Nian Gao

published Jan 21, 2022
Nian Gao Recipe

A chewy, sticky, traditional steamed Chinese cake to celebrate Chinese New Year.

Serves16

Prep10 minutes

Cook1 hour 10 minutes to 1 hour 20 minutes

Jump to Recipe
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nian gao, whole, at table
Credit: Photo: Joe Lingeman; Food Styling: Anna Stockwell

Nian gao (Mandarin for “higher year”) is a traditional steamed Chinese cake most often eaten at Chinese New Year. It’s unassuming-looking but super delicious: sticky, chewy, and not too sweet. The cake comes together with only a handful of ingredients — Chinese slab brown sugar, water, sweet rice flour, and vegetable oil — but many generations of cooks have iterated on this formula to produce their own unique versions. I remember my grandmother making nian gao when I was a child, and I always looked forward to getting a piece, especially if it was pan-fried. Here’s my easy version, which has a very soft, chewy texture similar to mochi and is both gluten- and dairy-free.

The Ingredients You’ll Need for Nian Gao

  • Rice flour: Sweet white rice flour, glutinous rice flour (which doesn’t actually contain gluten), or mochiko flour all work here. I prefer a Thai brand of rice flour, which is very fine. Don’t use regular rice flour, which won’t cook up chewy and sticky. You’ll need one pound, so go by weight, as the various rice flours can measure out differently by volume.
  • Chinese brown slab sugar: Made out of sugarcane, this type of sugar is sometimes labeled Chinese brown candy. You’ll break the planks into smaller pieces with your hands to help them melt faster. Two cups of dark brown sugar can be used instead, but the flavor won’t be as strong.
  • Coconut milk: Even though you won’t taste the coconut, using unsweetened coconut milk as some of the liquid keeps the nian gao soft and adds richness.
  • Salt and vanilla extract: I like a touch of salt to bring the flavors together, and a little bit of vanilla extract, too (although that’s optional).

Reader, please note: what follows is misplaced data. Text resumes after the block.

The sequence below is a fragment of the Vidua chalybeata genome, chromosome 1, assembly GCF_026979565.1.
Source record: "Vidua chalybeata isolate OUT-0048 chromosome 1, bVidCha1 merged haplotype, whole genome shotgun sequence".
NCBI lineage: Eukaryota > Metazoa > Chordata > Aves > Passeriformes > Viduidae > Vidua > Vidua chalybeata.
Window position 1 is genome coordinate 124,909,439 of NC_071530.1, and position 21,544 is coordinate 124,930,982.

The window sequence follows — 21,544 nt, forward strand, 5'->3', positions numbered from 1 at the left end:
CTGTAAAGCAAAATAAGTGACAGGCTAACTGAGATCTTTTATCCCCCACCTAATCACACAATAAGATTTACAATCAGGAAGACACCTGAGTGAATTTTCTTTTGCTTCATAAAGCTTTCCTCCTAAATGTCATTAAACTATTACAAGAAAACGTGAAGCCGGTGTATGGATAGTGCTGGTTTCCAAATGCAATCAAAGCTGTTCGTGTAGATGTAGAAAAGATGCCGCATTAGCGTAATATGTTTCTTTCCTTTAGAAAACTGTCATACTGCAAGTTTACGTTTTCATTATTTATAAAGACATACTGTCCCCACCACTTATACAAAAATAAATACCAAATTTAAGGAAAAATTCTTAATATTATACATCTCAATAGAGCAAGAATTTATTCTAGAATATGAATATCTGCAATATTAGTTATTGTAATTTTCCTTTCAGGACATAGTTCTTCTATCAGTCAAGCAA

• Toppings: Sesame seeds are usually sprinkled on top, which I like as a pretty garnish, and you can also add dried jujube halves for a splash of color — and luck in the new year.
Credit: Photo: Joe Lingeman; Food Styling: Anna Stockwell

How to Make Nian Gao

First of all, make sure you have a steamer that can hold an eight or nine-inch cake pan or baking dish and has a lid that completely covers the steamer and the pan completely. I use my wok, but any other large steamer also works well.

To make the nian gao, first melt the sugar in water on the stovetop. If you’re using Chinese brown slab sugar, this may take awhile, so be patient and don’t let the water come to a boil. Add coconut milk, salt, and vanilla extract, then let the mixture cool slightly. Pour into the rice flour and whisk, whisk, whisk until smooth! I think of this as a good arm workout, but you can also mix it in a stand mixer with the whisk attachment on low speed. If there are any stubborn lumps larger than a sesame seed, strain them out.

Transfer the batter to a greased cake pan or baking dish and steam over medium until set, which will take about an hour. When you poke the top of the cake in the middle, it should feel firm but the top will be sticky until cooled. Top with the sesame seeds and jujubes, and let cool before serving.

How to Serve Nian Gao

You can slice and eat the nian gao immediately after it’s cooled. It will stay soft for up to two days at room temperature if wrapped well in plastic wrap. The cake tends to stick to the knife, so I like to lightly grease the knife with vegetable oil before slicing. You can refrigerate it if keeping it longer than two days, but know it will firm up significantly.